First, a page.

Consumer groups slam changes to lending laws
Consumer advocacy groups have slammed the government's plans to relax Australia's lending laws next month, saying the changes will expose vulnerable consumers to predatory lending practices.
In a move designed to stimulate the flow of credit through the economy, the slated changes would pare back the National Consumer Credit Protection (NCCP) by forcing consumers to determine if they are credit risk or not.
But this couldn't come at a worse time, say consumer advocates, with Aussies already swimming in debt.
"The removal of safe lending will put individuals and families at risk of all the aggressive lending practices that were rife before the responsible lending regime was introduced in 2009," says Financial Rights Legal Centre CEO Karen Cox.
"Our government wants free-flowing credit to reign at a time when unprecedented numbers of Australians have had to ask for loan deferrals amidst COVID-19. It simply defies logic."
Fiona Guthrie, CEO of Financial Counselling Australia, says the changes would pave the way for predatory lending practices.
"If these laws are repealed, it will be too easy for lenders to take advantage of disadvantage. Credit is a complex product," she says.
"People with low financial literacy, or who have mental health issues, or are affected by family violence or are in desperate circumstances, are particularly at risk of being exploited."
It's not just about the heightened capacity to accumulate debt, it's also about the lack of knowledge many consumers will have when doing it.
"These laws are very important to me as when I was just 18 years old a bank encouraged me to apply for a credit card. I had no employment and every couple of months the bank would call and offer me another $1000 on my limit," says Jo from NSW.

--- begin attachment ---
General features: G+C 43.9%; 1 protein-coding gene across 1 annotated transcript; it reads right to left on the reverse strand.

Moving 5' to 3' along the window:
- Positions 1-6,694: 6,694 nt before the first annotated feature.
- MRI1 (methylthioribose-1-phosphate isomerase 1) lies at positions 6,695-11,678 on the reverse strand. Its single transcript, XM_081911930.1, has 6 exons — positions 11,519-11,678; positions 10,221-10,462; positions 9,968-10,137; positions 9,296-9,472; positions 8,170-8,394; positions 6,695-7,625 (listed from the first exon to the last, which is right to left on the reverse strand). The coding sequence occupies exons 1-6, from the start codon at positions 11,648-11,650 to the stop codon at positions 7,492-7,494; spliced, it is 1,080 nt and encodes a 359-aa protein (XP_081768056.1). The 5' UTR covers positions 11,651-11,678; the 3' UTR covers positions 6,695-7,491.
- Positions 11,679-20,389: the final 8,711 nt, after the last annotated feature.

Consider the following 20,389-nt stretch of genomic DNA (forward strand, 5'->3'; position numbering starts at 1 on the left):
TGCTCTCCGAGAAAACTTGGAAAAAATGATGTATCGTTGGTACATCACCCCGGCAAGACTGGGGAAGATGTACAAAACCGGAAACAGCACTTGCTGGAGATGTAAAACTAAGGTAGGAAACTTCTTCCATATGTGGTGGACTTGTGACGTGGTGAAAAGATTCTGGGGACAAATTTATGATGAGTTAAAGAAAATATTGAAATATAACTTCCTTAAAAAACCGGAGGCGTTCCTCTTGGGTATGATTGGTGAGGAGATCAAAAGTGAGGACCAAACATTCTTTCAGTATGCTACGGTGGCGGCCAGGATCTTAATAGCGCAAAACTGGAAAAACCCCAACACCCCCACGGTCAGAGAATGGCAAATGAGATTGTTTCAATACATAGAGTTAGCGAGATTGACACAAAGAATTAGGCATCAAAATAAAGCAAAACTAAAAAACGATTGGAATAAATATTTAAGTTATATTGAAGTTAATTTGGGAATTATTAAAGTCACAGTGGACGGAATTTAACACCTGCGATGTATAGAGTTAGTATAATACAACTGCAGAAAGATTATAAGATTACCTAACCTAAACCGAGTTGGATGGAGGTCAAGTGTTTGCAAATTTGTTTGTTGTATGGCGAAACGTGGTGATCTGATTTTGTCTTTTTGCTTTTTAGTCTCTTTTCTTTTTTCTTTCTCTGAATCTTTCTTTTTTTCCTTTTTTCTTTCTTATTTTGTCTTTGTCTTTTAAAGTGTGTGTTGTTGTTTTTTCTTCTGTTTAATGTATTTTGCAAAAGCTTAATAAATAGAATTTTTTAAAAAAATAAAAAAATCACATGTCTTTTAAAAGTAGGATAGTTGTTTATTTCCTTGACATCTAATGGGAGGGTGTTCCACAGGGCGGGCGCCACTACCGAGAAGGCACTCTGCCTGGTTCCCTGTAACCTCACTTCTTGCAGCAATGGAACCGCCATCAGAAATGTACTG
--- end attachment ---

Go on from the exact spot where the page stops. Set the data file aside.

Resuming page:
"I ended up owing $5000 that I did not have a hope of repaying."
The changes would also be hypocritical, according to advocates, given that the banking royal commission specifically warned against any reform of the NCCP Act that would reduce lenders' obligations in assessing the creditworthiness of borrowers.
"The royal commission was a watershed moment in the history of the Australian banking and financial services sector, but consumer harms and losses will persist and grow if responsible lending laws are repealed," notes Gerard Brody, CEO of Consumer Action Law Centre.
"Dismantling responsible lending laws has to be the most poorly thought out 'reform' in financial services history, as it will leave individuals and families at risk of exactly the type of conduct that led to the royal commission in the first place."
A petition to halt the changes, led by CHOICE and backed by more than 125 charities, has so far received more than 22,000 signatures.
"If anything, safe lending laws need to be strengthened," says CHOICE CEO Alan Kirkland.
"The stories we've heard from Australians show us there are too many falling through the cracks."
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